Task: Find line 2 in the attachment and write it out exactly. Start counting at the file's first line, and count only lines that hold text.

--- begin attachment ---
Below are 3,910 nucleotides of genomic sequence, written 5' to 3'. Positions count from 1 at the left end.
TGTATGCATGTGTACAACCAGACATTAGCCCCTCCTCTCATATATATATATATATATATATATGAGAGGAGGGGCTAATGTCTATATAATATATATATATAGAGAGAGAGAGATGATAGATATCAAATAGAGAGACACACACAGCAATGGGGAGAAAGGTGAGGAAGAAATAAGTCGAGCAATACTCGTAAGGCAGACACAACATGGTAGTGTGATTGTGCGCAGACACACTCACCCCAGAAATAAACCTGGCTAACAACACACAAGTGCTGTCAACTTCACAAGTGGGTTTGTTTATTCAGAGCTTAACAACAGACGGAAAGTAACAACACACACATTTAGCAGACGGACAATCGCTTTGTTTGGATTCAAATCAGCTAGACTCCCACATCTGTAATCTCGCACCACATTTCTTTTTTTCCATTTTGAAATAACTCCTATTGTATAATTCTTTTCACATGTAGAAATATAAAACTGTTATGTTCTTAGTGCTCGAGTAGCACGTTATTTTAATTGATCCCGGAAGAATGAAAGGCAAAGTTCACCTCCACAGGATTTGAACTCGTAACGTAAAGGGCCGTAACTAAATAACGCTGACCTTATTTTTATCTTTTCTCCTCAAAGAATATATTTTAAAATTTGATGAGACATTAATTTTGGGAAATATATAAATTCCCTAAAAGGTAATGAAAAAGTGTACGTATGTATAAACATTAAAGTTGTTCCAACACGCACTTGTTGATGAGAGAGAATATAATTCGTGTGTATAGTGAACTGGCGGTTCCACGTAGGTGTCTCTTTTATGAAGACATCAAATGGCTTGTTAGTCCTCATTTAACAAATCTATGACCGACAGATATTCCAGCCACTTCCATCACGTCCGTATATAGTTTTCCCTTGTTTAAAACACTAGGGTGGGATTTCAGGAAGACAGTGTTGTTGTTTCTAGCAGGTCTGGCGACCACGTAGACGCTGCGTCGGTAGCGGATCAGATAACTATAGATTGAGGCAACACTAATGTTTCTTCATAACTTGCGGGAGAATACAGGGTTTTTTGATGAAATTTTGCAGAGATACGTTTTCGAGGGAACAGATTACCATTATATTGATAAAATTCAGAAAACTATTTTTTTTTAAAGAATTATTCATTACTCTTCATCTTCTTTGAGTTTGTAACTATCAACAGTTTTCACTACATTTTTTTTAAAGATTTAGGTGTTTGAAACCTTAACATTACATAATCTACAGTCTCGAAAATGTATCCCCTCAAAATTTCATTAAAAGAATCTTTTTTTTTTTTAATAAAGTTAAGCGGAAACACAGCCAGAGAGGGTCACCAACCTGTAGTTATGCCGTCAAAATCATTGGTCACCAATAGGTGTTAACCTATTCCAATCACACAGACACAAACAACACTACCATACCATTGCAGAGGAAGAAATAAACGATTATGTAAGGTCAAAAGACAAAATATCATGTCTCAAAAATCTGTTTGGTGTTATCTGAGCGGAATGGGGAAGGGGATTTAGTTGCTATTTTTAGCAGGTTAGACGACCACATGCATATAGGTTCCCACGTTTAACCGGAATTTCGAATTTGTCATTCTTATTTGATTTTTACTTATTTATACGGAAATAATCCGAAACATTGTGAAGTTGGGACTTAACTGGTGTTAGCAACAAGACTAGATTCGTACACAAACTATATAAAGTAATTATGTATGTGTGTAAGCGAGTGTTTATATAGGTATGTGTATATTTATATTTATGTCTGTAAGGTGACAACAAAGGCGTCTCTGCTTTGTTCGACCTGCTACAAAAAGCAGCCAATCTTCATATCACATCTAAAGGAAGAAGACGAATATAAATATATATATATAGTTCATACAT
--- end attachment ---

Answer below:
TGTATGCATGTGTACAACCAGACATTAGCCCCTCCTCTCATATATATATATATATATATATATGAGAGGAGGGGCTAATGTCTATATAATATATATATATAGAGAGAGAGAGATGATAGATATCAAATAGAGAGACACACACAGCAATGGGGAGAAAGGTGAGGAAGAAATAAGTCGAGCAATACTCGTAAGGCAGACACAACATGGTAGTGTGATTGTGCGCAGACACACTCACCCCAGAAATAAACCTGGCTAACAACACACAAGTGCTGTCAACTTCACAAGTGGGTTTGTTTATTCAGAGCTTAACAACAGACGGAAAGTAACAACACACACATTTAGCAGACGGACAATCGCTTTGTTTGGATTCAAATCAGCTAGACTCCCACATCTGTAATCTCGCACCACATTTCTTTTTTTCCATTTTGAAATAACTCCTATTGTATAATTCTTTTCACATGTAGAAATATAAAACTGTTATGTTCTTAGTGCTCGAGTAGCACGTTATTTTAATTGATCCCGGAAGAATGAAAGGCAAAGTTCACCTCCACAGGATTTGAACTCGTAACGTAAAGGGCCGTAACTAAATAACGCTGACCTTATTTTTATCTTTTCTCCTCAAAGAATATATTTTAAAATTTGATGAGACATTAATTTTGGGAAATATATAAATTCCCTAAAAGGTAATGAAAAAGTGTACGTATGTATAAACATTAAAGTTGTTCCAACACGCACTTGTTGATGAGAGAGAATATAATTCGTGTGTATAGTGAACTGGCGGTTCCACGTAGGTGTCTCTTTTATGAAGACATCAAATGGCTTGTTAGTCCTCATTTAACAAATCTATGACCGACAGATATTCCAGCCACTTCCATCACGTCCGTATATAGTTTTCCCTTGTTTAAAACACTAGGGTGGGATTTCAGGAAGACAGTGTTGTTGTTTCTAGCAGGTCTGGCGACCACGTAGACGCTGCGTCGGTAGCGGATCAGATAACTATAGATTGAGGCAACACTAATGTTTCTTCATAACTTGCGGGAGAATACAGGGTTTTTTGATGAAATTTTGCAGAGATACGTTTTCGAGGGAACAGATTACCATTATATTGATAAAATTCAGAAAACTATTTTTTTTTAAAGAATTATTCATTACTCTTCATCTTCTTTGAGTTTGTAACTATCAACAGTTTTCACTACATTTTTTTTAAAGATTTAGGTGTTTGAAACCTTAACATTACATAATCTACAGTCTCGAAAATGTATCCCCTCAAAATTTCATTAAAAGAATCTTTTTTTTTTTTAATAAAGTTAAGCGGAAACACAGCCAGAGAGGGTCACCAACCTGTAGTTATGCCGTCAAAATCATTGGTCACCAATAGGTGTTAACCTATTCCAATCACACAGACACAAACAACACTACCATACCATTGCAGAGGAAGAAATAAACGATTATGTAAGGTCAAAAGACAAAATATCATGTCTCAAAAATCTGTTTGGTGTTATCTGAGCGGAATGGGGAAGGGGATTTAGTTGCTATTTTTAGCAGGTTAGACGACCACATGCATATAGGTTCCCACGTTTAACCGGAATTTCGAATTTGTCATTCTTATTTGATTTTTACTTATTTATACGGAAATAATCCGAAACATTGTGAAGTTGGGACTTAACTGGTGTTAGCAACAAGACTAGATTCGTACACAAACTATATAAAGTAATTATGTATGTGTGTAAGCGAGTGTTTATATAGGTATGTGTATATTTATATTTATGTCTGTAAGGTGACAACAAAGGCGTCTCTGCTTTGTTCGACCTGCTACAAAAAGCAGCCAATCTTCATATCACATCTAAAGGAAGAAGACGAATATAAATATATATATATAGTTCATACAT